Friday, September 4, 2009

Building a Wishlist Service: Template Method

When I'm giving an interview, one of my favorite questions is “Are you familiar with Design Patterns? Please describe your favorite pattern, tell me why you like it, and give an example where you've recently used it.” Historically, if I were to be asked that question, my answer would be Strategy; currently, I think it would be Template Method. Which is interesting, because those two patterns basically do the same thing from different directions.

A description first: Template Method is a pattern for building class hierarchies in which the base class of the hierarchy imposes logic on its subclasses. The base class defines public methods, then calls into abstract protected methods that must be implemented by the subclass. For example, the base class might define a validate() method:

public final void validate()

Historically I've liked Template Method because it avoids bugs caused by subclasses that don't invoke their super's implementation of a method (I take the attitude that “subclasses are like ogres,” which is a topic for a future post). However, as I'm realizing with this service, it also highlights duplicated code, and allows that code to be moved into the superclass. In this example, there's only one method that's actually implemented by the subclass (and its name should make it obvious).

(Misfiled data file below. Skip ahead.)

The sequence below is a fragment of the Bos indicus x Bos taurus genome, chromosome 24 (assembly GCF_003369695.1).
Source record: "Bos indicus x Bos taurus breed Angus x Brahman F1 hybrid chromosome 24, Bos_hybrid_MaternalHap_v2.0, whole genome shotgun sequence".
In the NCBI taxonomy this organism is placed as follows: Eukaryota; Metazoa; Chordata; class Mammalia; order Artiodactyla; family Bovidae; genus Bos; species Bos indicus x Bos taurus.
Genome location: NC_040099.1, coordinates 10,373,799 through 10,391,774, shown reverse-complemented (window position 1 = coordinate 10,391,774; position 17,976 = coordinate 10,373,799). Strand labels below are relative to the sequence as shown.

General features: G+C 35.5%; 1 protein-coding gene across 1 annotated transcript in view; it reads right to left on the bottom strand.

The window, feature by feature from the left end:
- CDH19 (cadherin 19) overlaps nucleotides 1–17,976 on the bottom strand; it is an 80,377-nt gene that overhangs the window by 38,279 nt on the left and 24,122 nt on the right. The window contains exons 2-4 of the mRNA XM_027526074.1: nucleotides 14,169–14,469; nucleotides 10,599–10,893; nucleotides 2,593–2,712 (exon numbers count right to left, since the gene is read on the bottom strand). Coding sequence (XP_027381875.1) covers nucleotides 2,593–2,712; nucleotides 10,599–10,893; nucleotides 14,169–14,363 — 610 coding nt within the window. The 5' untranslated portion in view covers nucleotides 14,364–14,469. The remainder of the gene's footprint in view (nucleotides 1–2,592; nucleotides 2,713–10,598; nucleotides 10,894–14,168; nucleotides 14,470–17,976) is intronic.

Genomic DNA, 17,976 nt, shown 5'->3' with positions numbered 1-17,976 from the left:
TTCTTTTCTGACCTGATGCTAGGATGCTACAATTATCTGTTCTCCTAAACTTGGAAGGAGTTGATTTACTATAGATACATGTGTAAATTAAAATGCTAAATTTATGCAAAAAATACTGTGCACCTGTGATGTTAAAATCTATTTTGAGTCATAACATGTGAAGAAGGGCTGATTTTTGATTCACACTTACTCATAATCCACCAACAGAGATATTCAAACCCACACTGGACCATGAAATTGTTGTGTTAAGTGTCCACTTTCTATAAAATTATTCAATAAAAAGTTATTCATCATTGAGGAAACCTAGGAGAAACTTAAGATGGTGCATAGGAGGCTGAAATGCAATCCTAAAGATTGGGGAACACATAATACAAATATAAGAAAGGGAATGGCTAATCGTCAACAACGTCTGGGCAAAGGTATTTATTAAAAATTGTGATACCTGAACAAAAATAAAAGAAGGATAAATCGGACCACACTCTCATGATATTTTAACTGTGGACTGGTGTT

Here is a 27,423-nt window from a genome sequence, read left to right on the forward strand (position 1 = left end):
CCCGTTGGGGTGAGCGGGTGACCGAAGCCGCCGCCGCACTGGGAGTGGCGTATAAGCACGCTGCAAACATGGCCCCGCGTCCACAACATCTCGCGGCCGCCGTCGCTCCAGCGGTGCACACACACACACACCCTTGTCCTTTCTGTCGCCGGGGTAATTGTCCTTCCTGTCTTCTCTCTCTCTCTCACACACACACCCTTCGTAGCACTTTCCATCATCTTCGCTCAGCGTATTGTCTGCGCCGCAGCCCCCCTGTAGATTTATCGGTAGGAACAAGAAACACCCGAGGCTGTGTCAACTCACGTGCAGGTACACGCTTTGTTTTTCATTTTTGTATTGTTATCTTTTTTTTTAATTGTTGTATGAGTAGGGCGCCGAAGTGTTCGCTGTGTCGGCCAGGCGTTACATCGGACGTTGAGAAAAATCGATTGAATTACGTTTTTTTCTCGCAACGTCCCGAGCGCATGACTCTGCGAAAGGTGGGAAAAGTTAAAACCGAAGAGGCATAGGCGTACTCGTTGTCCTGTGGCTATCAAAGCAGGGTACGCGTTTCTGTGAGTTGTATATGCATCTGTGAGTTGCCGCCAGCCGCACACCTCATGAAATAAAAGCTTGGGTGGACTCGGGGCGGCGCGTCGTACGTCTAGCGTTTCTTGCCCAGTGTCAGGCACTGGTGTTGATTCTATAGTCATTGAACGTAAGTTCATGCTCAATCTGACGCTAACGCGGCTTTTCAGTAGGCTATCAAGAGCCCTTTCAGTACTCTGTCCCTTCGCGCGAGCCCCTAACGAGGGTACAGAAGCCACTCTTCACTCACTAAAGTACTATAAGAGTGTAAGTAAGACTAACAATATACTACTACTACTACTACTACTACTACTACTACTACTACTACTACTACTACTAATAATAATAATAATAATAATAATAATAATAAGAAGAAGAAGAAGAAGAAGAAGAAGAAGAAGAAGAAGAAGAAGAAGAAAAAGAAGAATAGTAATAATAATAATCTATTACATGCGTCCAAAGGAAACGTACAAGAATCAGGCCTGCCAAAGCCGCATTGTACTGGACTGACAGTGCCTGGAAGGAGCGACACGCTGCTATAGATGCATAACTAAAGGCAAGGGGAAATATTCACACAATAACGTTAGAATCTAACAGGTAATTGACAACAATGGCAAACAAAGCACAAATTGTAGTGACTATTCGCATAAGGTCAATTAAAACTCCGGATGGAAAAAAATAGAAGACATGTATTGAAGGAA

I think it also pushes you toward moving responsibilities out of the class hierarchy entirely. In this example, validateRequiredParams() was originally intended for the subclass, which knew what parameters it needed. But the actual validation code was common to all subclasses, so I changed the method to simply ask the subclass for a list of its required parameters. A little more thought, and I realized that this isn't really an attribute of the subclass, but of the operation itself. So I added the list of parameters to the enum defining the service's operations (and this spurred writing an article for my website):

public enum Operation
    // only the third example has a required parameter

    RetrieveList(HttpMethod.GET, null),
    AddItem(HttpMethod.POST, ProductEntry.class),
    DeleteItem(HttpMethod.POST, null, RequestParameter.itemId),
    // ,,,

This kind of thinking, taken to an extreme, will take you out of Template Method and into objects constructed according to a configuration file. And that's not a bad thing: if your subclasses don't have behavior, they don't deserve to exist.

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